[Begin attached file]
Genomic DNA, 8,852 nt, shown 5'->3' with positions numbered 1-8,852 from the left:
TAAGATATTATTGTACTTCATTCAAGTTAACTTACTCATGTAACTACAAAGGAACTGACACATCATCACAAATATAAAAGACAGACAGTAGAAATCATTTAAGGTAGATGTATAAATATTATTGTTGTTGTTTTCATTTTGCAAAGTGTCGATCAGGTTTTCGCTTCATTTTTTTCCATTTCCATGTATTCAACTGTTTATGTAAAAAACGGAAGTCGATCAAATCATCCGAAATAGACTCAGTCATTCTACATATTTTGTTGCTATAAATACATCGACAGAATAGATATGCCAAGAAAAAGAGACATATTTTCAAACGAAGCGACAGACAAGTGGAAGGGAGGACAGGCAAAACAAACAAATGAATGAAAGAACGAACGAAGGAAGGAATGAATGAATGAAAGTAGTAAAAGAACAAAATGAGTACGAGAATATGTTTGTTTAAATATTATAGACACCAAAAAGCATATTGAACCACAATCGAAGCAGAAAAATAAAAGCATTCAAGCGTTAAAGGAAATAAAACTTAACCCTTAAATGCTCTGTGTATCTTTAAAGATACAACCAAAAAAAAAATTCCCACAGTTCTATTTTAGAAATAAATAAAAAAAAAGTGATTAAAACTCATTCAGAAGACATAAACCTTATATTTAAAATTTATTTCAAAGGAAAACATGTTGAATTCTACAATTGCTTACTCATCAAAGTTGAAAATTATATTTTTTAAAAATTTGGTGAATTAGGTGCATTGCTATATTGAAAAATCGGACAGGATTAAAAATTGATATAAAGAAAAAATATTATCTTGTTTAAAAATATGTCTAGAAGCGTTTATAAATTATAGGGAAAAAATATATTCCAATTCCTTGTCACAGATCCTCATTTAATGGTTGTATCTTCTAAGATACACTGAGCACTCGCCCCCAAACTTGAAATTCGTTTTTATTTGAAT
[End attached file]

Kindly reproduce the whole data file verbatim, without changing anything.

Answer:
Genomic DNA, 8,852 nt, shown 5'->3' with positions numbered 1-8,852 from the left:
TAAGATATTATTGTACTTCATTCAAGTTAACTTACTCATGTAACTACAAAGGAACTGACACATCATCACAAATATAAAAGACAGACAGTAGAAATCATTTAAGGTAGATGTATAAATATTATTGTTGTTGTTTTCATTTTGCAAAGTGTCGATCAGGTTTTCGCTTCATTTTTTTCCATTTCCATGTATTCAACTGTTTATGTAAAAAACGGAAGTCGATCAAATCATCCGAAATAGACTCAGTCATTCTACATATTTTGTTGCTATAAATACATCGACAGAATAGATATGCCAAGAAAAAGAGACATATTTTCAAACGAAGCGACAGACAAGTGGAAGGGAGGACAGGCAAAACAAACAAATGAATGAAAGAACGAACGAAGGAAGGAATGAATGAATGAAAGTAGTAAAAGAACAAAATGAGTACGAGAATATGTTTGTTTAAATATTATAGACACCAAAAAGCATATTGAACCACAATCGAAGCAGAAAAATAAAAGCATTCAAGCGTTAAAGGAAATAAAACTTAACCCTTAAATGCTCTGTGTATCTTTAAAGATACAACCAAAAAAAAAATTCCCACAGTTCTATTTTAGAAATAAATAAAAAAAAAGTGATTAAAACTCATTCAGAAGACATAAACCTTATATTTAAAATTTATTTCAAAGGAAAACATGTTGAATTCTACAATTGCTTACTCATCAAAGTTGAAAATTATATTTTTTAAAAATTTGGTGAATTAGGTGCATTGCTATATTGAAAAATCGGACAGGATTAAAAATTGATATAAAGAAAAAATATTATCTTGTTTAAAAATATGTCTAGAAGCGTTTATAAATTATAGGGAAAAAATATATTCCAATTCCTTGTCACAGATCCTCATTTAATGGTTGTATCTTCTAAGATACACTGAGCACTCGCCCCCAAACTTGAAATTCGTTTTTATTTGAAT